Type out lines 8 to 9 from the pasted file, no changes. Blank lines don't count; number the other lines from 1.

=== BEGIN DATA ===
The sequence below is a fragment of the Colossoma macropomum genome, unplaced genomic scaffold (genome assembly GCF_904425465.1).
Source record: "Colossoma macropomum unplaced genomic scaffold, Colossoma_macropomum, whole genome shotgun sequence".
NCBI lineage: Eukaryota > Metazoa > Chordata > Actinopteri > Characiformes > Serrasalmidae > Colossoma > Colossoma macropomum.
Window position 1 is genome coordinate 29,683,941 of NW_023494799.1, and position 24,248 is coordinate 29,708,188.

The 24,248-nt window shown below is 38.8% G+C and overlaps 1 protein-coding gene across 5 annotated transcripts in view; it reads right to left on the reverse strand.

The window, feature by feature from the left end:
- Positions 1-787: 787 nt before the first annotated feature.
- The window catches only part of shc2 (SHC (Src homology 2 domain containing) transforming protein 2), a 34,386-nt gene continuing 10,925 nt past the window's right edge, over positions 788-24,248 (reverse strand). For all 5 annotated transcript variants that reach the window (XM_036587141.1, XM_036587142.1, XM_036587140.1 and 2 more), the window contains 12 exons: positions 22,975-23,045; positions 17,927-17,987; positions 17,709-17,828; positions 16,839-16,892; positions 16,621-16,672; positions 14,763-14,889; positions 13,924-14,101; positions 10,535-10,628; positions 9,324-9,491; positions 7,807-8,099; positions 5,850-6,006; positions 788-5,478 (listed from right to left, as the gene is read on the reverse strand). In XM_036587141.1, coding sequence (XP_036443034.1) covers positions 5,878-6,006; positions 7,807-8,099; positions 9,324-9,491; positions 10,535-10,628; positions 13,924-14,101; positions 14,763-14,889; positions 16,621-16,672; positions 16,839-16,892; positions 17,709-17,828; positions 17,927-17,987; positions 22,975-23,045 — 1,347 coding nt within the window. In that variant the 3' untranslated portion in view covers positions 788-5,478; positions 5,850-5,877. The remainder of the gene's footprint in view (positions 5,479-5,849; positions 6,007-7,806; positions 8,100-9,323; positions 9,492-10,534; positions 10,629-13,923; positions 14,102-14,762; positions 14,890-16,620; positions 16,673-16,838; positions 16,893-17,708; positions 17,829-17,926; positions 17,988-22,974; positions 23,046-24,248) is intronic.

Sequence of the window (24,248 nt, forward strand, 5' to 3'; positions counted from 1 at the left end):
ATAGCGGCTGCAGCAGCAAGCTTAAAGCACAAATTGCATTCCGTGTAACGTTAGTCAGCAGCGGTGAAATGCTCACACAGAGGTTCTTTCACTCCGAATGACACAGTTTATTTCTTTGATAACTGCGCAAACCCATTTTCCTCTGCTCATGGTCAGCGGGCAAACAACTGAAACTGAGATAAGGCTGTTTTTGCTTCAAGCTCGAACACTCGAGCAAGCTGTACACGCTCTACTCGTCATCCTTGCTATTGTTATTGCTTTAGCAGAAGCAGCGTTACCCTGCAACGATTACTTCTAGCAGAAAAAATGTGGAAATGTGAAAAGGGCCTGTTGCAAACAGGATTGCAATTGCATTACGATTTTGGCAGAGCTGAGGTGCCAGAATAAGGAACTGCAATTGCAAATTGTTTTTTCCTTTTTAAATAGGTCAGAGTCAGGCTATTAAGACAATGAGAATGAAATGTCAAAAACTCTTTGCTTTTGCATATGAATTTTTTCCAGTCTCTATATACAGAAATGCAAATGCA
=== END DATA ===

- The window catches only part of shc2 (SHC (Src homology 2 domain containing) transforming protein 2), a 34,386-nt gene continuing 10,925 nt past the window's right edge, over positions 788-24,248 (reverse strand). For all 5 annotated transcript variants that reach the window (XM_036587141.1, XM_036587142.1, XM_036587140.1 and 2 more), the window contains 12 exons: positions 22,975-23,045; positions 17,927-17,987; positions 17,709-17,828; positions 16,839-16,892; positions 16,621-16,672; positions 14,763-14,889; positions 13,924-14,101; positions 10,535-10,628; positions 9,324-9,491; positions 7,807-8,099; positions 5,850-6,006; positions 788-5,478 (listed from right to left, as the gene is read on the reverse strand). In XM_036587141.1, coding sequence (XP_036443034.1) covers positions 5,878-6,006; positions 7,807-8,099; positions 9,324-9,491; positions 10,535-10,628; positions 13,924-14,101; positions 14,763-14,889; positions 16,621-16,672; positions 16,839-16,892; positions 17,709-17,828; positions 17,927-17,987; positions 22,975-23,045 — 1,347 coding nt within the window. In that variant the 3' untranslated portion in view covers positions 788-5,478; positions 5,850-5,877. The remainder of the gene's footprint in view (positions 5,479-5,849; positions 6,007-7,806; positions 8,100-9,323; positions 9,492-10,534; positions 10,629-13,923; positions 14,102-14,762; positions 14,890-16,620; positions 16,673-16,838; positions 16,893-17,708; positions 17,829-17,926; positions 17,988-22,974; positions 23,046-24,248) is intronic.

Sequence of the window (24,248 nt, forward strand, 5' to 3'; positions counted from 1 at the left end):